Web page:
Robbing Students of Recognition
Cross Posted at the TechLearning blog
Our district uses its front page to post success stories from our 40 schools. These range from academic achievements to athletic accomplishments of school teams. Schools post the stories to their own Website and submit them to me to post to the district page where generally there is more traffic. This one was sent to me earlier in the week.
Tanner Spencer from Craik, SK, attended team Canada's World Junior top 35 camp in Orlando, Florida from October 5th to October 15th. Tanner is the youngest Saskatchewan player ever chosen to go. The majority of the team was from BC, Ontario, and Quebec. One player was chosen from the Maritimes, one from Manitoba, one from Saskatchewan and two from Alberta. Tanner started pitching the first game in Orlando, started the fourth game and closed the last game. He gave up no earned runs on six innings pitched. Congratulations Tanner.
As soon as I read it I realize they had violated our district policy which states we will never publish a photo of a student with a full name. I also realized in that moment how absurd that policy is.
As we explore the idea of a digital footprint and identity we must consider that at some point we want to our students to own their work and accomplishments and showcase them to a variety of audiences. If I'm Tanner or Tanner's parents I want as many people as possible to know of his accomplishments. I immediately sent out my concerns about our policy to our school technology representatives and one of the school leaders, Angus Mcintosh, responded this way:
It is in Tanner's very best interest, at this point, that everybody knows is name. He will have offers for scholarships to Major U.S Colleges and Universities and already has a collection of business cards from Major League scouts. The more people that know about him, the more choices and opportunities it will create for him. People "knowing" Tanners name started somewhere, and the word has spread that there is a very good young pitcher living in Craik and playing ball in Moose Jaw. He has many doors open for him to choose from.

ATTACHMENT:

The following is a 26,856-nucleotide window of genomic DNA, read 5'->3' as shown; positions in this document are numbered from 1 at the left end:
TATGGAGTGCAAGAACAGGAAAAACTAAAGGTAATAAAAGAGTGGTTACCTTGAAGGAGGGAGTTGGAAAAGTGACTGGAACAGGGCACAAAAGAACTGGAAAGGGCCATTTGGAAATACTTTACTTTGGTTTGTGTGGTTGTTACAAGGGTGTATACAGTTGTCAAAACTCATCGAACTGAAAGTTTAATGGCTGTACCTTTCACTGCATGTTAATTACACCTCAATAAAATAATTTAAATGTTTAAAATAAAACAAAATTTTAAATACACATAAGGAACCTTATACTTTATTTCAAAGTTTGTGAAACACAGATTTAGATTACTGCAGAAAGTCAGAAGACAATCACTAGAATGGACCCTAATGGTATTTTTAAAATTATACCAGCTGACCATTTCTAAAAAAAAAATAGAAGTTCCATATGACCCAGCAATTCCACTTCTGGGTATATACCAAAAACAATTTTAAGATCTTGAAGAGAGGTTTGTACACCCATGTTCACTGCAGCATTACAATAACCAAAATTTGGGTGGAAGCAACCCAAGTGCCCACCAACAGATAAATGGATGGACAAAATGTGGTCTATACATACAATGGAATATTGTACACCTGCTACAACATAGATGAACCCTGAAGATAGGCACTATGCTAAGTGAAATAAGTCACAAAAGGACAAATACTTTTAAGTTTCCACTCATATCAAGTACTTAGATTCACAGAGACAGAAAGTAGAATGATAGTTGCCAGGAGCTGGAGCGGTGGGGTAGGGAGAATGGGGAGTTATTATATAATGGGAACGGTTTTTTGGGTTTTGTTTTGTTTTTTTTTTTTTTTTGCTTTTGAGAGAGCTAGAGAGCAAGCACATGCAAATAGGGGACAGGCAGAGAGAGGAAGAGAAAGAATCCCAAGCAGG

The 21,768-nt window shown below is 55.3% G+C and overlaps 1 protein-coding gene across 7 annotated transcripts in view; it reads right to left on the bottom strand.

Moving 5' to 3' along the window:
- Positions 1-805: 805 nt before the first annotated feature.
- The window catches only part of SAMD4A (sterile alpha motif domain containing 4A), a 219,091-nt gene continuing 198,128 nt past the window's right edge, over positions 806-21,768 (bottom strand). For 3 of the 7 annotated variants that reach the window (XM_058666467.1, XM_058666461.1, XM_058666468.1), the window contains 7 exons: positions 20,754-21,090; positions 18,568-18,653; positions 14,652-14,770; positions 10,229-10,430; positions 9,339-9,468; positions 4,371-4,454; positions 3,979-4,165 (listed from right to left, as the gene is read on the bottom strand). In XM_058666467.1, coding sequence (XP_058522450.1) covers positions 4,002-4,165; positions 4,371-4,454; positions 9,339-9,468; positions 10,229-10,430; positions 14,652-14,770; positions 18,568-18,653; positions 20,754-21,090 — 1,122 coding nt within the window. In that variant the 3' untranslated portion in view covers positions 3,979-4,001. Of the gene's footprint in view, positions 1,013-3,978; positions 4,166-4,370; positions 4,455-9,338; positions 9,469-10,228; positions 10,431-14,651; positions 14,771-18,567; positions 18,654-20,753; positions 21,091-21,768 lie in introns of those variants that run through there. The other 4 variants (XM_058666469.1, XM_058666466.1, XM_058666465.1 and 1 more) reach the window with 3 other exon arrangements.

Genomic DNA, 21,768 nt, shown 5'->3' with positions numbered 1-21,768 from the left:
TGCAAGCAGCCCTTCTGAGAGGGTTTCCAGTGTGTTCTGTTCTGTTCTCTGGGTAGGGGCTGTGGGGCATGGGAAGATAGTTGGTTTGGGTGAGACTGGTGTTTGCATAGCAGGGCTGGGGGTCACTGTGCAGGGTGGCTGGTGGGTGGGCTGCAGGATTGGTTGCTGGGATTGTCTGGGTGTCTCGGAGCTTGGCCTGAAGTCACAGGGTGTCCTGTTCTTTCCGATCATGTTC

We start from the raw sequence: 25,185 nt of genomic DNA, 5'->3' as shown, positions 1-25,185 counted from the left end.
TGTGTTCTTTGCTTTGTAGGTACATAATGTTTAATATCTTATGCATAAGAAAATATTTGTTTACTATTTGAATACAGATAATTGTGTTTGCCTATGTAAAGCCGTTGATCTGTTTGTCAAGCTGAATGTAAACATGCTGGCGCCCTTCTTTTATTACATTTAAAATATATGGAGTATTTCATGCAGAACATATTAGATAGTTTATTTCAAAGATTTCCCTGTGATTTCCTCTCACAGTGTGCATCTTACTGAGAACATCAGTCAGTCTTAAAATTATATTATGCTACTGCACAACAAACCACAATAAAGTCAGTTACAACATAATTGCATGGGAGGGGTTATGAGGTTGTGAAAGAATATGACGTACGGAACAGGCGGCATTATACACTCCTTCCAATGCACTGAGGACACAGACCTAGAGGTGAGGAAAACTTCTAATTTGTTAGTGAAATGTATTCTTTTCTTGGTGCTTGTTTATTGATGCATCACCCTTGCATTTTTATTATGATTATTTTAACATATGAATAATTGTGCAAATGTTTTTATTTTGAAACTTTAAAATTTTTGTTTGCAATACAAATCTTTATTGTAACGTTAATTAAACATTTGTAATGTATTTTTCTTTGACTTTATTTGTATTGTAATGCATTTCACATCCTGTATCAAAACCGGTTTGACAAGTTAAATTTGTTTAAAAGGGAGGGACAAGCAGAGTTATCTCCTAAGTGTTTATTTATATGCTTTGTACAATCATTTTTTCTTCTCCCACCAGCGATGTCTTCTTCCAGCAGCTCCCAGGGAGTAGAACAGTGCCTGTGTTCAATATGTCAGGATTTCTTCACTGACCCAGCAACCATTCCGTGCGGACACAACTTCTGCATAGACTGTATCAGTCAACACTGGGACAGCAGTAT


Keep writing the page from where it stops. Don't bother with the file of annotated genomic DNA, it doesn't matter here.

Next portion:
But for every Tanner Spencer, there is the opposite. There are children with unfortunate backgrounds that need protection in terms of privacy. We know that and will always respect that. But I also think (hope?) they are as rare as Tanner.
And here's the point that is critical.
And then there is the rest. There are kids with special talents that few people know about. What about them? I would bet our schools are full of kids like Tanner but their talent is in Art, or Drama, or Math, or Writing etc. Most kids probably don't even know where their talent is! But if they did, would they be able to open the doors like Tanner has? How does a superior math student get "recruited" to a University? Can a dance student get into the National Ballet if nobody knows what they have accomplished? At some point everyone needs to "sell themselves" in a job interview, or a business proposal, or even a meeting with the bank manager for your first mortgage. If we can show kids that their accomplishments are to be proud of, and that the accomplishments are not anonymous, we can teach self confidence, and true self esteem.
While this confidence and self esteem can be and should be established offline even more so that online, we do a huge disservice to our students when in efforts to protect them we inadvertently rob them of the opportunity to be recognized.
I get pretty zealous over stuff like this and perhaps I've missed something here. If I have please share.